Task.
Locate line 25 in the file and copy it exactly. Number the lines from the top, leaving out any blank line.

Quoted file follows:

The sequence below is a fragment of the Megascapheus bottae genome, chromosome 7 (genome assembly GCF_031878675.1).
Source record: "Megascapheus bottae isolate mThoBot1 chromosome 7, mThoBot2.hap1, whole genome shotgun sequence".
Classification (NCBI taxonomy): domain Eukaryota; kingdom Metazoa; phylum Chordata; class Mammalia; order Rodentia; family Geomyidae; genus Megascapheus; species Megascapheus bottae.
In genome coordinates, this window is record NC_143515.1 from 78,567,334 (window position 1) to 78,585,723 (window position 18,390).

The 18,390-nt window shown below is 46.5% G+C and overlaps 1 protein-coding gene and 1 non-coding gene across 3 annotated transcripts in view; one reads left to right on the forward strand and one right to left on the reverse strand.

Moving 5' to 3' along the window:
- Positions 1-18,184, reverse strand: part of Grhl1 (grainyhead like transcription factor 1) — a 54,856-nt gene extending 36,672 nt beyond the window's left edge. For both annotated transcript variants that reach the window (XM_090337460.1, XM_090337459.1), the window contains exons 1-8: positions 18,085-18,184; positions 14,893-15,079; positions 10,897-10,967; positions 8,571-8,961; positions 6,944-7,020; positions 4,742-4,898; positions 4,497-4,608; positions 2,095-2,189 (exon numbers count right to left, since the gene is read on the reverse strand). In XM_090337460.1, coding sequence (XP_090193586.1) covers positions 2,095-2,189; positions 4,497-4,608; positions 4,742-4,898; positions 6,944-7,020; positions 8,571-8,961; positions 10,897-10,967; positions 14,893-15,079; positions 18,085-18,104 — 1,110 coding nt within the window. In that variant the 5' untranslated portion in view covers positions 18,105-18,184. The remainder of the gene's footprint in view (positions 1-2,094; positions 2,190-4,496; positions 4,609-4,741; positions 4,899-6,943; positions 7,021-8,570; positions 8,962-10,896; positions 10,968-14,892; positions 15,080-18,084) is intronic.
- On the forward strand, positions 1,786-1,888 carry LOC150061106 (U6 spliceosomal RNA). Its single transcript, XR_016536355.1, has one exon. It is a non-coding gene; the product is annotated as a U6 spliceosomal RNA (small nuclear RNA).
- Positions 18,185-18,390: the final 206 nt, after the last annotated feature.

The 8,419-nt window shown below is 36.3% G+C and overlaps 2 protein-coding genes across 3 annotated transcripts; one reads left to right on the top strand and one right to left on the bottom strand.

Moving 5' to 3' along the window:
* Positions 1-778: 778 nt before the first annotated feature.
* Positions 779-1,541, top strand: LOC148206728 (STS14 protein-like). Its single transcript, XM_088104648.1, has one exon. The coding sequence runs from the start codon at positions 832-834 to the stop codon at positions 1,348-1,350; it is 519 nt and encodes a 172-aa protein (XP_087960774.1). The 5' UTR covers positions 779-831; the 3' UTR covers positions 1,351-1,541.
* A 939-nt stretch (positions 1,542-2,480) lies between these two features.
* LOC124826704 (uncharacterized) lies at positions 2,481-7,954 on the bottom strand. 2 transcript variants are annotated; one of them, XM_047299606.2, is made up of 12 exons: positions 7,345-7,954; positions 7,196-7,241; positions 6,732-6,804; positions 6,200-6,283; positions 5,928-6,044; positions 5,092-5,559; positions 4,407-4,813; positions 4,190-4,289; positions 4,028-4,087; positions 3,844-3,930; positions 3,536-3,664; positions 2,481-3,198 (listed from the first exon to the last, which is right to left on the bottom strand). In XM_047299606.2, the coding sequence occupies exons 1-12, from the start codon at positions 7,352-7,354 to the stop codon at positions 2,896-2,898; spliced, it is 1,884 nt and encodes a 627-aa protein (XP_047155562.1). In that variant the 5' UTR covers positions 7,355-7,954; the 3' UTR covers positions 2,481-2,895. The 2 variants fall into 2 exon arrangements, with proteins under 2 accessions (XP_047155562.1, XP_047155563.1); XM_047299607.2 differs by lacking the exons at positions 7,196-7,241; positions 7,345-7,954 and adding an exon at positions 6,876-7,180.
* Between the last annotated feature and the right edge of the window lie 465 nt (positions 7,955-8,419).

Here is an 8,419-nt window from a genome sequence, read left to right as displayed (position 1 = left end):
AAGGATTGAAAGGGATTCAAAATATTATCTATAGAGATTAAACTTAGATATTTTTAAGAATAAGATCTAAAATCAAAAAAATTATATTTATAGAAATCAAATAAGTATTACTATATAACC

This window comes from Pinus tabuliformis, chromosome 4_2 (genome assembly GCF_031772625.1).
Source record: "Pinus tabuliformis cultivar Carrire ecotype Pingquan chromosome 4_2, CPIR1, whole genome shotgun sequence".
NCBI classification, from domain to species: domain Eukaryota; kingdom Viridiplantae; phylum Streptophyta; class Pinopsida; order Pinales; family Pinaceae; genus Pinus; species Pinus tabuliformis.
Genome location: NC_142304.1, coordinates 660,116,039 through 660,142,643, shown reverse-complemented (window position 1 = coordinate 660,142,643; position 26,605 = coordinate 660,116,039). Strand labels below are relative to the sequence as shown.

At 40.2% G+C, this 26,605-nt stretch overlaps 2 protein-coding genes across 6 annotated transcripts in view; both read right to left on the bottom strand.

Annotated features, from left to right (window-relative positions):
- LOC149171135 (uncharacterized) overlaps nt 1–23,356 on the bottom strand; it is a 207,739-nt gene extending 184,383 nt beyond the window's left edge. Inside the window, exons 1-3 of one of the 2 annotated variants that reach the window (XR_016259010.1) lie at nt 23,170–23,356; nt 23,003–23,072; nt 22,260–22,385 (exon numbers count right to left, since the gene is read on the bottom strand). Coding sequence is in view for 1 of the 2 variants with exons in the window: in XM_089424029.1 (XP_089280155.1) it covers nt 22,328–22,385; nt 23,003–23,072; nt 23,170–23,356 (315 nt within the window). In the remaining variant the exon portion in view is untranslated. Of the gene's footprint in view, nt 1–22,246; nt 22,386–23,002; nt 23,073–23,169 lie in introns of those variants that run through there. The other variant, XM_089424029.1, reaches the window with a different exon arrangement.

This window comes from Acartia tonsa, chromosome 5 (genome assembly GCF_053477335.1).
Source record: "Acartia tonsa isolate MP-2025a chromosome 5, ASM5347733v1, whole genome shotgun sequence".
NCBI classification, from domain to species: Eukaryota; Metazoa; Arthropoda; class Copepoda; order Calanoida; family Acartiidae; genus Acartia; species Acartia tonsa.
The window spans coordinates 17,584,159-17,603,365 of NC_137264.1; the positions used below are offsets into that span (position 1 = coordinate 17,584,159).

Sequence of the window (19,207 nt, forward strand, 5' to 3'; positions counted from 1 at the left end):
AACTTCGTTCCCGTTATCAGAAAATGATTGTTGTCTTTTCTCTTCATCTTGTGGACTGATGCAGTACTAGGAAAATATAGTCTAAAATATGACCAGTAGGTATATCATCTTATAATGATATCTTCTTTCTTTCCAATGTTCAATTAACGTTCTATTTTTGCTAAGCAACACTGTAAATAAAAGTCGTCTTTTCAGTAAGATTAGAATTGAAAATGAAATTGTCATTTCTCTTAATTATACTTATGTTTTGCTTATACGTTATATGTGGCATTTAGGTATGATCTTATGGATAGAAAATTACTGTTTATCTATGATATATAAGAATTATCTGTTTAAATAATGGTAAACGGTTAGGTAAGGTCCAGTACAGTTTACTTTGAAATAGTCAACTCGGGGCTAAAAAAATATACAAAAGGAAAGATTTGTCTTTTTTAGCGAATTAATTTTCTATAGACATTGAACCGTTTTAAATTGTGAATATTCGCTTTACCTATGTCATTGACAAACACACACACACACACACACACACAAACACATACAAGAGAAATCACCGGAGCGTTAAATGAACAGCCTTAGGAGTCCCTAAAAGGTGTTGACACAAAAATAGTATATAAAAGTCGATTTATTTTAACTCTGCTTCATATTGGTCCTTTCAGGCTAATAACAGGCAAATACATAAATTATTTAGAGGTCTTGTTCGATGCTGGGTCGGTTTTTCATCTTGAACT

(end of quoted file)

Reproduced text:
- LOC149171135 (uncharacterized) overlaps nt 1–23,356 on the bottom strand; it is a 207,739-nt gene extending 184,383 nt beyond the window's left edge. Inside the window, exons 1-3 of one of the 2 annotated variants that reach the window (XR_016259010.1) lie at nt 23,170–23,356; nt 23,003–23,072; nt 22,260–22,385 (exon numbers count right to left, since the gene is read on the bottom strand). Coding sequence is in view for 1 of the 2 variants with exons in the window: in XM_089424029.1 (XP_089280155.1) it covers nt 22,328–22,385; nt 23,003–23,072; nt 23,170–23,356 (315 nt within the window). In the remaining variant the exon portion in view is untranslated. Of the gene's footprint in view, nt 1–22,246; nt 22,386–23,002; nt 23,073–23,169 lie in introns of those variants that run through there. The other variant, XM_089424029.1, reaches the window with a different exon arrangement.